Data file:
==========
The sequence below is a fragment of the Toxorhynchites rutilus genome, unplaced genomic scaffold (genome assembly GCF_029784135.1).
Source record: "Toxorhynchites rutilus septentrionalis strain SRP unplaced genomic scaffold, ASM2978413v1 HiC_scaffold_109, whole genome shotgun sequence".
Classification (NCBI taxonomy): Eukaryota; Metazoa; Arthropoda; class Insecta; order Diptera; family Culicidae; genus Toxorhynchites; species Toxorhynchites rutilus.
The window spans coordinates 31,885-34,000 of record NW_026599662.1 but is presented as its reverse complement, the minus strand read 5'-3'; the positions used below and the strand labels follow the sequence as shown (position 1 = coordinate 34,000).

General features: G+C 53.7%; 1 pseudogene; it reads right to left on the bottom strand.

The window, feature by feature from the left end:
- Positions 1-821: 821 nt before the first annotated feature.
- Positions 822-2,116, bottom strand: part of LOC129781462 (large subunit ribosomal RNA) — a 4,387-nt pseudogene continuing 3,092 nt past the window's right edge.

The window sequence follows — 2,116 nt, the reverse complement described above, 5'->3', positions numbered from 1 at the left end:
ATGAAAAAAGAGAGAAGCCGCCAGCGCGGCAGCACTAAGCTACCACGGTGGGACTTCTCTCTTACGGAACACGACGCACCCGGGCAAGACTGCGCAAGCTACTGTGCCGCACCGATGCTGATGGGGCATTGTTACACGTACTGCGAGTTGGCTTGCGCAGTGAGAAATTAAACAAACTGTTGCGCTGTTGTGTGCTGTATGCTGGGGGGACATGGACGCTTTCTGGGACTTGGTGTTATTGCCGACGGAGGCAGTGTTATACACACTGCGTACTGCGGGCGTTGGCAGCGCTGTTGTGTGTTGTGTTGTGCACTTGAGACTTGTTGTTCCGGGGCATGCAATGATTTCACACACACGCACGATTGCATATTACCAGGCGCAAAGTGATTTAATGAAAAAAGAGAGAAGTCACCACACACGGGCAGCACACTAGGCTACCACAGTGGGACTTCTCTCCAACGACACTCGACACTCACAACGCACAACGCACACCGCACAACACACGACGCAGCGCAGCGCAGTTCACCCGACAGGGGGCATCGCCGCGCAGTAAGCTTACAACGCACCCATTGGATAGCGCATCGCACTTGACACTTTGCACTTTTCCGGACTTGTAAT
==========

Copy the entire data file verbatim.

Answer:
The sequence below is a fragment of the Toxorhynchites rutilus genome, unplaced genomic scaffold (genome assembly GCF_029784135.1).
Source record: "Toxorhynchites rutilus septentrionalis strain SRP unplaced genomic scaffold, ASM2978413v1 HiC_scaffold_109, whole genome shotgun sequence".
Classification (NCBI taxonomy): Eukaryota; Metazoa; Arthropoda; class Insecta; order Diptera; family Culicidae; genus Toxorhynchites; species Toxorhynchites rutilus.
The window spans coordinates 31,885-34,000 of record NW_026599662.1 but is presented as its reverse complement, the minus strand read 5'-3'; the positions used below and the strand labels follow the sequence as shown (position 1 = coordinate 34,000).

General features: G+C 53.7%; 1 pseudogene; it reads right to left on the bottom strand.

The window, feature by feature from the left end:
- Positions 1-821: 821 nt before the first annotated feature.
- Positions 822-2,116, bottom strand: part of LOC129781462 (large subunit ribosomal RNA) — a 4,387-nt pseudogene continuing 3,092 nt past the window's right edge.

The window sequence follows — 2,116 nt, the reverse complement described above, 5'->3', positions numbered from 1 at the left end:
ATGAAAAAAGAGAGAAGCCGCCAGCGCGGCAGCACTAAGCTACCACGGTGGGACTTCTCTCTTACGGAACACGACGCACCCGGGCAAGACTGCGCAAGCTACTGTGCCGCACCGATGCTGATGGGGCATTGTTACACGTACTGCGAGTTGGCTTGCGCAGTGAGAAATTAAACAAACTGTTGCGCTGTTGTGTGCTGTATGCTGGGGGGACATGGACGCTTTCTGGGACTTGGTGTTATTGCCGACGGAGGCAGTGTTATACACACTGCGTACTGCGGGCGTTGGCAGCGCTGTTGTGTGTTGTGTTGTGCACTTGAGACTTGTTGTTCCGGGGCATGCAATGATTTCACACACACGCACGATTGCATATTACCAGGCGCAAAGTGATTTAATGAAAAAAGAGAGAAGTCACCACACACGGGCAGCACACTAGGCTACCACAGTGGGACTTCTCTCCAACGACACTCGACACTCACAACGCACAACGCACACCGCACAACACACGACGCAGCGCAGCGCAGTTCACCCGACAGGGGGCATCGCCGCGCAGTAAGCTTACAACGCACCCATTGGATAGCGCATCGCACTTGACACTTTGCACTTTTCCGGACTTGTAAT